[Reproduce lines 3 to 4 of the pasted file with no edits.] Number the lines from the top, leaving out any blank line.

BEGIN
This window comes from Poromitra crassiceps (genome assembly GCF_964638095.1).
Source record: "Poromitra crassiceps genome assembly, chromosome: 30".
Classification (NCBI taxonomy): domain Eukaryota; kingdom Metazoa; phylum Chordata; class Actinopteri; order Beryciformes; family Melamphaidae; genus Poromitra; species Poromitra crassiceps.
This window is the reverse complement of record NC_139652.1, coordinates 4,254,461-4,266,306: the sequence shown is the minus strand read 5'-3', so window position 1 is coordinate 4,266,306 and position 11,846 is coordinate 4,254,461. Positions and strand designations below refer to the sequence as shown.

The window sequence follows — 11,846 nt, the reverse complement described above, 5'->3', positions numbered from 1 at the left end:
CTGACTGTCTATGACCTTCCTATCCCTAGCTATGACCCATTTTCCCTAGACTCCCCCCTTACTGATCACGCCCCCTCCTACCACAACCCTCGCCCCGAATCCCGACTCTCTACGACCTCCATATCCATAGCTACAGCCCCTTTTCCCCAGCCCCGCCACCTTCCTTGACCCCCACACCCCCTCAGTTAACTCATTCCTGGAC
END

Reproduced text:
Classification (NCBI taxonomy): domain Eukaryota; kingdom Metazoa; phylum Chordata; class Actinopteri; order Beryciformes; family Melamphaidae; genus Poromitra; species Poromitra crassiceps.
This window is the reverse complement of record NC_139652.1, coordinates 4,254,461-4,266,306: the sequence shown is the minus strand read 5'-3', so window position 1 is coordinate 4,266,306 and position 11,846 is coordinate 4,254,461. Positions and strand designations below refer to the sequence as shown.